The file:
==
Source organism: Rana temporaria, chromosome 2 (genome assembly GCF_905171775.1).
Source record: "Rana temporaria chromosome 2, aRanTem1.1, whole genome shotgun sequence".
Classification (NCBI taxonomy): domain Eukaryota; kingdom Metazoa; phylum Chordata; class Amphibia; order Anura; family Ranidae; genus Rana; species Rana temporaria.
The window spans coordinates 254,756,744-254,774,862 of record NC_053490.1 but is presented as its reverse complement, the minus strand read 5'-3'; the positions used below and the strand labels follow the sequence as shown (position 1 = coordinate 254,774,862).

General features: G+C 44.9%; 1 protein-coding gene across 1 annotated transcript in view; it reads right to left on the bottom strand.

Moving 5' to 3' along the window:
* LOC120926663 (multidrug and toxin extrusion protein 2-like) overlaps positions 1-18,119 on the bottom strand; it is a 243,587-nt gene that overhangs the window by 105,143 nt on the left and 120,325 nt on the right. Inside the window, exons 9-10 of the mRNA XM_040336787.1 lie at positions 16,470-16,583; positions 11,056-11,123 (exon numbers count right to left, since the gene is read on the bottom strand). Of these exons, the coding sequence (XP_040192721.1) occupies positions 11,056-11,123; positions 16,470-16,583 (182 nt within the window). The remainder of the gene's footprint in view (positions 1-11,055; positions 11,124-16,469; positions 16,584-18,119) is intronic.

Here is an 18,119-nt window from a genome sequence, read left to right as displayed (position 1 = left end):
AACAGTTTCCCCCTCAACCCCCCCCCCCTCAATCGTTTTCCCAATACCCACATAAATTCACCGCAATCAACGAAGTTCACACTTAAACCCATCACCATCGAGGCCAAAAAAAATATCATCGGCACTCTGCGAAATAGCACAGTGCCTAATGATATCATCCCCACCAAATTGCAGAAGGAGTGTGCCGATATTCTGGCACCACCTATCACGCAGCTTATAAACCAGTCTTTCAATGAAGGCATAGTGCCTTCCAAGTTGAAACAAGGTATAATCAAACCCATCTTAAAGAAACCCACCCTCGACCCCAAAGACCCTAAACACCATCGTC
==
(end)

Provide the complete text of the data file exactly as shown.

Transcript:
Source organism: Rana temporaria, chromosome 2 (genome assembly GCF_905171775.1).
Source record: "Rana temporaria chromosome 2, aRanTem1.1, whole genome shotgun sequence".
Classification (NCBI taxonomy): domain Eukaryota; kingdom Metazoa; phylum Chordata; class Amphibia; order Anura; family Ranidae; genus Rana; species Rana temporaria.
The window spans coordinates 254,756,744-254,774,862 of record NC_053490.1 but is presented as its reverse complement, the minus strand read 5'-3'; the positions used below and the strand labels follow the sequence as shown (position 1 = coordinate 254,774,862).

General features: G+C 44.9%; 1 protein-coding gene across 1 annotated transcript in view; it reads right to left on the bottom strand.

Moving 5' to 3' along the window:
* LOC120926663 (multidrug and toxin extrusion protein 2-like) overlaps positions 1-18,119 on the bottom strand; it is a 243,587-nt gene that overhangs the window by 105,143 nt on the left and 120,325 nt on the right. Inside the window, exons 9-10 of the mRNA XM_040336787.1 lie at positions 16,470-16,583; positions 11,056-11,123 (exon numbers count right to left, since the gene is read on the bottom strand). Of these exons, the coding sequence (XP_040192721.1) occupies positions 11,056-11,123; positions 16,470-16,583 (182 nt within the window). The remainder of the gene's footprint in view (positions 1-11,055; positions 11,124-16,469; positions 16,584-18,119) is intronic.

Here is an 18,119-nt window from a genome sequence, read left to right as displayed (position 1 = left end):
AACAGTTTCCCCCTCAACCCCCCCCCCCTCAATCGTTTTCCCAATACCCACATAAATTCACCGCAATCAACGAAGTTCACACTTAAACCCATCACCATCGAGGCCAAAAAAAATATCATCGGCACTCTGCGAAATAGCACAGTGCCTAATGATATCATCCCCACCAAATTGCAGAAGGAGTGTGCCGATATTCTGGCACCACCTATCACGCAGCTTATAAACCAGTCTTTCAATGAAGGCATAGTGCCTTCCAAGTTGAAACAAGGTATAATCAAACCCATCTTAAAGAAACCCACCCTCGACCCCAAAGACCCTAAACACCATCGTC